What I was wondering was why NMRs / hydras have less transposon activity than us, and what selective pressures caused this to come about.
It seems I was slightly of and it might be that the hydra's simply have more processes to block transposon doublication which is another way to reduce problems with transposons compared to reducing their count.
I remember Brad Weinstein talking about how some biologist (maybe it was his professor?) predicted that if there's a species with negligible senescence it would have a bunch of characteristics that are true for naked mole rats. He didn't know about naked mole rats at the time and it turned out to be one of the successful theoretic predictions based on modern evolutionary theory.
If I look at hydras, the way there sexual reproduction works differently then for a lot of other animals. The male and female don't meet but the male releases their gamete into the water and thus it doesn't stop reproducing.
Hydras also have asexual reproduction where new Hydras seem to be created out of somatic cells and not via the sexual production. If hydras would allow for transposon activity in their somatic cells then children they prodcue with asexual reproduction would also have a higher transposon count which would be very inconvenient.
I remember this too (vaguely)! I think it was from this episode of The Portal podcast with Bret and Eric Weinstein.
Fish do this too, and I don't recall anything about fish not aging, so I don't think this is useful.
I think this is the key factor. In humans (and most animals), transposons are suppressed only in the germline cells, but if a hydra can reproduce via budding with its somatic cells, then all of its 'somatic' cells are in fact potential germline cells, and it is important that they have transposon suppression mechanisms.
However, naked mole rats don't reproduce by budding, so the mystery of NMR negligible senescence is still unresolved. I'm going to give that podcast another listen, and keep an ear open for that section you mentioned.
(Edit: 43:30 - 1:06:00 is the relevant section of the podcast)
Okay, so I think I realize what's going on.
(Epistemic status: Totally made up. A lot of the 'evidence' here is remembered from papers I read a month ago. The third-last and second-last paragraphs are mostly just conjecture.)
Transposons are present in basically every genome. Animals can choose to invest in transposon suppression mechanisms (the PIWI/piRNA pathway), but doing so comes with a metabolic cost that increases proportionally to the amount of tissue in which these mechanisms are active.
Humans have (to a first approximation) transposon suppression active in the germline cells of the gonads, and nowhere else. If a human gets a mutation that expresses transposon-supressors in the soma, he/she would have (in the ancestral environment) suffered a small metabolic cost, but would enjoy reduced aging. However, the additional fitness conferred by the reduced aging rate would not offset the metabolic costs enough to be worth it. The mutation disappears.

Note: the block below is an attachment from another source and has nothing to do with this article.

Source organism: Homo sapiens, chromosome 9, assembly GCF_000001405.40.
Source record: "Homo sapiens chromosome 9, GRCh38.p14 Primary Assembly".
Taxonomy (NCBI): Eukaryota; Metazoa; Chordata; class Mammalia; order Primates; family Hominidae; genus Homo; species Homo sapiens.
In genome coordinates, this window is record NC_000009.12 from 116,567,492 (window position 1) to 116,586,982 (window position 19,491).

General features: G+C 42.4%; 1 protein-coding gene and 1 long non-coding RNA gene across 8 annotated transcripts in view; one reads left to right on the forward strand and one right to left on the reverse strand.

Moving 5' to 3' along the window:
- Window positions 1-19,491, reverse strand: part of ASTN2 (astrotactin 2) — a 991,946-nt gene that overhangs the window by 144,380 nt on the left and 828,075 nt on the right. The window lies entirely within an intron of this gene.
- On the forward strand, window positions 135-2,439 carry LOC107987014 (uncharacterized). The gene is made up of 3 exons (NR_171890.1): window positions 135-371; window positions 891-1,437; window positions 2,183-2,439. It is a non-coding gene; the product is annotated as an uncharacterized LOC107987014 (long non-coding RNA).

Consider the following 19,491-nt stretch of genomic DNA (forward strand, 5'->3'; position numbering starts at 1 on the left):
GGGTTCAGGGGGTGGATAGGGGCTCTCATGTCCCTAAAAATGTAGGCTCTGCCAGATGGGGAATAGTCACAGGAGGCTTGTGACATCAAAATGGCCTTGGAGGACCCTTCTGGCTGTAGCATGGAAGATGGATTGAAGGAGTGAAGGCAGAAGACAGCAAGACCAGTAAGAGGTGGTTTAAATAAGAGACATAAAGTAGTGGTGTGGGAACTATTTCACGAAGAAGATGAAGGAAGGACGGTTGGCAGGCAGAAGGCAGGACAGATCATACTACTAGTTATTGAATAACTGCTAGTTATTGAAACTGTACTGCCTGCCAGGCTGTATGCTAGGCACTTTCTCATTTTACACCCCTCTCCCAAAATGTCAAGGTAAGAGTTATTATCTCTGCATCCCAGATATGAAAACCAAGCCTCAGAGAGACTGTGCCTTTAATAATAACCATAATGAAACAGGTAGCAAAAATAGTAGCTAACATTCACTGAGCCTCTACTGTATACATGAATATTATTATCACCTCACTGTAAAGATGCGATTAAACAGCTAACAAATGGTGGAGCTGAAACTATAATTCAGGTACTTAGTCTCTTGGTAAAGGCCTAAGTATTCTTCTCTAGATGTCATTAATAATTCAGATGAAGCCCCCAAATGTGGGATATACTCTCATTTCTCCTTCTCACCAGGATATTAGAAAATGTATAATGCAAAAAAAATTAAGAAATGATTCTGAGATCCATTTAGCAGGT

Naked mole rats live in groups with a size of, on average, 75 individuals. There is one queen, three fertile males, and everyone else is an infertile worker. To the worker, the chance of being the next queen / a mating male is vanishingly small. Therefore, the worker can best optimize their fitness by serving the needs of the collective. Some workers tunnel for food (they eat tubers), others raise the pups, and the 'soldiers' defend the tunnels from predators.
For humans (in the ancestral environment), the critical period in determining the majority of one's reproductive success is between the ages of 15 and 35. That's why it makes sense to sacrifice one's welfare in middle/late age in order to better compete for mates during the physical prime of one's life. So, no transposon suppression for us.
Naked mole rat workers take food from the collective, and provide labor to the collective. Old naked mole rats are less efficient at turning food into labor than young naked mole rats. So why not go the route of bees and ants, and give the workers short, but productive, lifespans? For insects, reproduction is relatively cheap: just lay a small egg. For mammals, like the Queen Naked Mole Rat, there is a more restrictive bottleneck to how many pups may be produced in a year. Additionally, gestating a mammalian pup comes at a higher relative marginal metabolic cost than producing an insectoid egg. Therefore, in order to best utilize resources to serve the collective, workers should both be long-lived and also not get frail.
Investing in transposon-suppression mechanisms is worth it to the naked mole rat's genes, but not to the genes of the human.
If the difference would be just about transposon-supressors in the soma in mole rats, we wouldn't see them to have less transposon-derived repeats in their genome.